- George F. R. Ellis, University of Cape Town
- Roy Maartens, University of Portsmouth and The University of the Western Cape
- Malcolm A. H. MacCallum, University of Bristol
- Date Published: April 2012
- availability: In stock
- format: Hardback
- isbn: 9780521381154
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Cosmology has been transformed by dramatic progress in high-precision observations and theoretical modelling. This book surveys key developments and open issues for graduate students and researchers. Using a relativistic geometric approach, it focuses on the general concepts and relations that underpin the standard model of the Universe. Part I covers foundations of relativistic cosmology whilst Part II develops the dynamical and observational relations for all models of the Universe based on general relativity. Part III focuses on the standard model of cosmology, including inflation, dark matter, dark energy, perturbation theory, the cosmic microwave background, structure formation and gravitational lensing. It also examines modified gravity and inhomogeneity as possible alternatives to dark energy. Anisotropic and inhomogeneous models are described in Part IV, and Part V reviews deeper issues, such as quantum cosmology, the start of the universe and the multiverse proposal. Color versions of some figures are available at www.cambridge.org/9780521381154.Read more
- Develops relativistic kinetic theory in a general non-linear covariant way, providing an excellent basis for non-linear analysis of the cosmic background radiation anisotropies
- Discusses the possibility that what appears to be cosmic acceleration may in fact be a detection of spatial inhomogeneity
- Reviews some of the more controversial aspects of cosmology, such as the anthropic principle
Reviews & endorsements
"… fills a gap in the existing literature on the subject. Written by three experts of General Relativity, it stresses the geometric aspects of cosmology and contains topics which are neglected in most texts on the subject: it discusses fundamental issues like the Copernican principle and the light-cone approach to cosmological observations. I like especially Part 3, where gauge-invariant, covariant cosmological perturbation theory is employed to study structure formation, fluctuations in the cosmic microwave background and different aspects of the Dark Energy problem including, especially a thorough discussion of backreaction. Finally, anisotropic and inhomogeneous models are presented, which at the present status of cosmology research, may turn out to be more than an academic exercise. This text, which always stresses the open questions on each given topic is very valuable and timely for graduate students and researchers in the field. Especially in view of the ’Dark Energy challenge’ which requires that we explore all avenues which may shed light in the bizarre apparent acceleration of cosmic expansion. The book helps us to take the necessary step back and re-consider the fundamental assumptions which go into the present cosmological standard model."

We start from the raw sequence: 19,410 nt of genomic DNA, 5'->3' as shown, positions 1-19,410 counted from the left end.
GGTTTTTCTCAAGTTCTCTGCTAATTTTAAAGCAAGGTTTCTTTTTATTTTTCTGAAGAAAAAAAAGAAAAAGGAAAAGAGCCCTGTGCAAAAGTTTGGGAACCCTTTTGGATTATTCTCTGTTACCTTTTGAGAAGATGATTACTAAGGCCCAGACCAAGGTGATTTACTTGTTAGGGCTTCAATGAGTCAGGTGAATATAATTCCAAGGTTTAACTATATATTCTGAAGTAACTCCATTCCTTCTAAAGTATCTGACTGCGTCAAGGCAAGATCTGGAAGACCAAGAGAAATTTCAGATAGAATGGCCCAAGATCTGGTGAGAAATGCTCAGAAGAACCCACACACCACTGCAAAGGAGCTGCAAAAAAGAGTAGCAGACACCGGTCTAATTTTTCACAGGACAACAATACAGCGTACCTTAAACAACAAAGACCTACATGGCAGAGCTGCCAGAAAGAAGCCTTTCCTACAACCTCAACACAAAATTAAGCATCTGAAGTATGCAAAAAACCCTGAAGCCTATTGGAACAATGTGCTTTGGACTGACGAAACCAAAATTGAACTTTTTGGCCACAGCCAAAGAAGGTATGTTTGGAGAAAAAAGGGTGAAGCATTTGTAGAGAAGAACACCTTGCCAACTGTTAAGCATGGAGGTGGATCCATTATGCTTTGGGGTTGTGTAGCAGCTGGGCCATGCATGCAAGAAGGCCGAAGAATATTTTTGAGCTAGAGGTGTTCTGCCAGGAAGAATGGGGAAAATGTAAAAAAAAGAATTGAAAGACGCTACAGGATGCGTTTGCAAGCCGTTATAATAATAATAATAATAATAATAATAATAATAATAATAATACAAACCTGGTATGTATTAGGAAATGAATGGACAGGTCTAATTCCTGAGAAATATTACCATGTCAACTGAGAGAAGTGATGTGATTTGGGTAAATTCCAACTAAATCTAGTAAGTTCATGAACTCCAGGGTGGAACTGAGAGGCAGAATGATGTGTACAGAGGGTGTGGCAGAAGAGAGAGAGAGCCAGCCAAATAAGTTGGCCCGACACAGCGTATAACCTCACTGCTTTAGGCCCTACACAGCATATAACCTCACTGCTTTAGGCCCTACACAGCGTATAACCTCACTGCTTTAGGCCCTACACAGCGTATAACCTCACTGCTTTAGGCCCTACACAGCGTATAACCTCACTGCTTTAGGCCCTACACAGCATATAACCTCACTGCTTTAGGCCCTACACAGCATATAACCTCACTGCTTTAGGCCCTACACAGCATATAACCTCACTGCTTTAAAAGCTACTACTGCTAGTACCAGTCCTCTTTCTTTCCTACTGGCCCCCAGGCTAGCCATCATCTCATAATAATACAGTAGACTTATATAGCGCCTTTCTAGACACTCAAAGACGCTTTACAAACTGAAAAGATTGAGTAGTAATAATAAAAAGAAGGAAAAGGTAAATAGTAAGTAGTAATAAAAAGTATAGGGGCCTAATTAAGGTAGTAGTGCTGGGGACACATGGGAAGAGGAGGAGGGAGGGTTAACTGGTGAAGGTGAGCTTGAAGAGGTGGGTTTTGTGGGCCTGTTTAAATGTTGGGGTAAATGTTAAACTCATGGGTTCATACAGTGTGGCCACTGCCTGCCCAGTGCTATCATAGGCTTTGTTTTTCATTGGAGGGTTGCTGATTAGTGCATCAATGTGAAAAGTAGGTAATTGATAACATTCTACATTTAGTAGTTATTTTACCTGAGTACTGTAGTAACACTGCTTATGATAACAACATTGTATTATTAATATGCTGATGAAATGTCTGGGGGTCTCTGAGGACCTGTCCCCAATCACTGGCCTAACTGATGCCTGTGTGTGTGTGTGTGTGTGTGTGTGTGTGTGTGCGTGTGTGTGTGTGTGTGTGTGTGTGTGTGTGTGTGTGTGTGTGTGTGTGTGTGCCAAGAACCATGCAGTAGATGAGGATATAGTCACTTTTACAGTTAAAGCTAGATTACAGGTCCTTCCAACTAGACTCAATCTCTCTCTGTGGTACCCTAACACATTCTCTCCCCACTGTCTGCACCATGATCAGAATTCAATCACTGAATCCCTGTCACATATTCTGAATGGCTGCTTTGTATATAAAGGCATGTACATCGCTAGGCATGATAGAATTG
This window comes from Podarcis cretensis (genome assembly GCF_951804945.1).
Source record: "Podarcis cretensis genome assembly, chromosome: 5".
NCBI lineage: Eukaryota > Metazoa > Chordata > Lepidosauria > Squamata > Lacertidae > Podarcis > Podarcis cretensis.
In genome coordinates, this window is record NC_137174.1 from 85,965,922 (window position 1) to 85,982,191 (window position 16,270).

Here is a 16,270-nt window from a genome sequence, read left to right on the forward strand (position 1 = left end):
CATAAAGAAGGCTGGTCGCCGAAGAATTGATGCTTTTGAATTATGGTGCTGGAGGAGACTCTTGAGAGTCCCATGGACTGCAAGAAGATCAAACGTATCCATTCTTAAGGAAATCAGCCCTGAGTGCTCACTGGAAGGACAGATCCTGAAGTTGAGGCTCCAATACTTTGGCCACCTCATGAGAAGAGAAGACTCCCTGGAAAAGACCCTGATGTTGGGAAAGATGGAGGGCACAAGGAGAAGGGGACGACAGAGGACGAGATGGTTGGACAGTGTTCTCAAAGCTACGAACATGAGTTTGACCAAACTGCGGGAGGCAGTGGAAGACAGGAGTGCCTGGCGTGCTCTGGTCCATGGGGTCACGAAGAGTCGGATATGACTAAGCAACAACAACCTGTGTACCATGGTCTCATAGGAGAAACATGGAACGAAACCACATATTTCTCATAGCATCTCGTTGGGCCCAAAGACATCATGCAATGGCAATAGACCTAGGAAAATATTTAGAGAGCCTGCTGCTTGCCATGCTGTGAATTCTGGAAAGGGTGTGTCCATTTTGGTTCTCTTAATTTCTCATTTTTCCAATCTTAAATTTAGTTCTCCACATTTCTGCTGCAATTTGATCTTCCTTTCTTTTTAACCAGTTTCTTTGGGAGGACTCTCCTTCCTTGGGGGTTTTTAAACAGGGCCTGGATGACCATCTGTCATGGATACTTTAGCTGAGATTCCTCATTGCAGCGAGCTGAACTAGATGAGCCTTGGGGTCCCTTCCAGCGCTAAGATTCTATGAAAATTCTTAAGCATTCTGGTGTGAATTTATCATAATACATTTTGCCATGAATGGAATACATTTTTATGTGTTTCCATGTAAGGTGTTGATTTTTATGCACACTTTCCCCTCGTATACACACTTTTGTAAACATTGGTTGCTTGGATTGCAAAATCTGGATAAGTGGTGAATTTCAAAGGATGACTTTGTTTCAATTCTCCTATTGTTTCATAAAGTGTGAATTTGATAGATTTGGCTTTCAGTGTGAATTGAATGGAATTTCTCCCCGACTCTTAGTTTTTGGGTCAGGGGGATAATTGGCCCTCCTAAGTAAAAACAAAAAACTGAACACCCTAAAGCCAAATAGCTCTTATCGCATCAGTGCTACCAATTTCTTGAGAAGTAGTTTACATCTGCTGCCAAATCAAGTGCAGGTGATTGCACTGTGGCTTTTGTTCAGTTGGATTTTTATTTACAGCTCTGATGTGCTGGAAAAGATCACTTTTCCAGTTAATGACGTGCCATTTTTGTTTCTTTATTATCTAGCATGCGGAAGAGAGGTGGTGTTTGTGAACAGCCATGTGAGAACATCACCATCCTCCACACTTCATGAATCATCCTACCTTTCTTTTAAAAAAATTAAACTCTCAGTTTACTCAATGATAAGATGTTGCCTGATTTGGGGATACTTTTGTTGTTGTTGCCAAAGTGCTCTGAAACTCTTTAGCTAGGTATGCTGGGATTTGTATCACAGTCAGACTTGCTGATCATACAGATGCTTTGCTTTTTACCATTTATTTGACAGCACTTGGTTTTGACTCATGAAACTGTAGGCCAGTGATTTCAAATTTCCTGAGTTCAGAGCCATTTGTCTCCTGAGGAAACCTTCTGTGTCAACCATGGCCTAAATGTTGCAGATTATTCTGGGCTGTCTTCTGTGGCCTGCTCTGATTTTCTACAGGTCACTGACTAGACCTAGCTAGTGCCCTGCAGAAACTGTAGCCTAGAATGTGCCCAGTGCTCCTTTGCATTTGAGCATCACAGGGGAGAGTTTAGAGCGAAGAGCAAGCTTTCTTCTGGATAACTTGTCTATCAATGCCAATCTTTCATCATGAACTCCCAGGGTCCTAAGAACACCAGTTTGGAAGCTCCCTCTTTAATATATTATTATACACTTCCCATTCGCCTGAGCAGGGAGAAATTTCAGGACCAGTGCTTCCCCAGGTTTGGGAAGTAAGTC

Ruth Durrer, University of GenevaSee more reviews
"… a timely offering to the interested graduate student, as well as the astrophysicist realizing that the new astronomical data need concepts from general relativity for their correct interpretation. The authors have been well known for their untiring efforts to educate us all in the use of the general relativistic framework. They have over the years written on many topics concerning observational and theoretical aspects of cosmology. Fortunately now, all this work is integrated into the book in a standardized description which covers all the topics important for cosmology such as gravitational lensing, evolution of small perturbations in cosmological models, the relativistic effects important in the analysis of high redshift objects, the cosmic microwave background, etc. The necessary formalism is laid out lucidly, and elegantly. Deeper issues such as the significance of an inflationary phase, the question of how special our universe is, and even quantum cosmology are addressed. Different cosmological models are presented to illuminate how and to what precision observations single out a specific model. I highly recommend the book."
Gerhard Börner, Max-Planck-Institut für Astrophysik and the Ludwig Maximilians Universität, München